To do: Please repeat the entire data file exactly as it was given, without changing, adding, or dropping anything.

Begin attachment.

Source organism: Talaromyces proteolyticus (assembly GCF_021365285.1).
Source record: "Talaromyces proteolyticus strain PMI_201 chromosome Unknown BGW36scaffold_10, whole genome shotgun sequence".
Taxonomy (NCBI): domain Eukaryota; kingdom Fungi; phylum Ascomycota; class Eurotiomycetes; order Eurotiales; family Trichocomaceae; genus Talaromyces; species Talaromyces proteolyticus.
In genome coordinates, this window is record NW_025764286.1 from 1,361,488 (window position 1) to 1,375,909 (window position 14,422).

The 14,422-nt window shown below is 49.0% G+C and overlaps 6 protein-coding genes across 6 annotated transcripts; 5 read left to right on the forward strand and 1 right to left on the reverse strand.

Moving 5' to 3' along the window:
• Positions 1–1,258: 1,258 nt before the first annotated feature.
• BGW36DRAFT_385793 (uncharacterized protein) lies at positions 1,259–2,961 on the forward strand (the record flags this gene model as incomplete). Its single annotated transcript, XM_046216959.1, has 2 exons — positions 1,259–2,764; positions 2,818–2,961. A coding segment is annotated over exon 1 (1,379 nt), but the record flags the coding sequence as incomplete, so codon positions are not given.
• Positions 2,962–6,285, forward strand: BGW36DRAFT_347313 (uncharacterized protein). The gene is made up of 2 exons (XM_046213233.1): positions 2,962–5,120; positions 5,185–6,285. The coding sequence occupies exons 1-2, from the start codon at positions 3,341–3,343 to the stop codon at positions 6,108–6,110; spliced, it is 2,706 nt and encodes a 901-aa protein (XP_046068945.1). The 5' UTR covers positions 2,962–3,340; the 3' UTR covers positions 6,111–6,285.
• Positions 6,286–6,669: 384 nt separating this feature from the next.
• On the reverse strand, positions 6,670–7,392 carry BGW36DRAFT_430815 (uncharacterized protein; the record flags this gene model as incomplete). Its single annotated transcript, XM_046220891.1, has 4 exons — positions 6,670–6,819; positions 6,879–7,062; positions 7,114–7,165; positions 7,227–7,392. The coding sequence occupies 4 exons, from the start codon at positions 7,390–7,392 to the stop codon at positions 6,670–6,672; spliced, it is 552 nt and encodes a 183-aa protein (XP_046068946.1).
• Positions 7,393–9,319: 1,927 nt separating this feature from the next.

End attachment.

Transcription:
Source organism: Talaromyces proteolyticus (assembly GCF_021365285.1).
Source record: "Talaromyces proteolyticus strain PMI_201 chromosome Unknown BGW36scaffold_10, whole genome shotgun sequence".
Taxonomy (NCBI): domain Eukaryota; kingdom Fungi; phylum Ascomycota; class Eurotiomycetes; order Eurotiales; family Trichocomaceae; genus Talaromyces; species Talaromyces proteolyticus.
In genome coordinates, this window is record NW_025764286.1 from 1,361,488 (window position 1) to 1,375,909 (window position 14,422).

The 14,422-nt window shown below is 49.0% G+C and overlaps 6 protein-coding genes across 6 annotated transcripts; 5 read left to right on the forward strand and 1 right to left on the reverse strand.

Moving 5' to 3' along the window:
• Positions 1–1,258: 1,258 nt before the first annotated feature.
• BGW36DRAFT_385793 (uncharacterized protein) lies at positions 1,259–2,961 on the forward strand (the record flags this gene model as incomplete). Its single annotated transcript, XM_046216959.1, has 2 exons — positions 1,259–2,764; positions 2,818–2,961. A coding segment is annotated over exon 1 (1,379 nt), but the record flags the coding sequence as incomplete, so codon positions are not given.
• Positions 2,962–6,285, forward strand: BGW36DRAFT_347313 (uncharacterized protein). The gene is made up of 2 exons (XM_046213233.1): positions 2,962–5,120; positions 5,185–6,285. The coding sequence occupies exons 1-2, from the start codon at positions 3,341–3,343 to the stop codon at positions 6,108–6,110; spliced, it is 2,706 nt and encodes a 901-aa protein (XP_046068945.1). The 5' UTR covers positions 2,962–3,340; the 3' UTR covers positions 6,111–6,285.
• Positions 6,286–6,669: 384 nt separating this feature from the next.
• On the reverse strand, positions 6,670–7,392 carry BGW36DRAFT_430815 (uncharacterized protein; the record flags this gene model as incomplete). Its single annotated transcript, XM_046220891.1, has 4 exons — positions 6,670–6,819; positions 6,879–7,062; positions 7,114–7,165; positions 7,227–7,392. The coding sequence occupies 4 exons, from the start codon at positions 7,390–7,392 to the stop codon at positions 6,670–6,672; spliced, it is 552 nt and encodes a 183-aa protein (XP_046068946.1).
• Positions 7,393–9,319: 1,927 nt separating this feature from the next.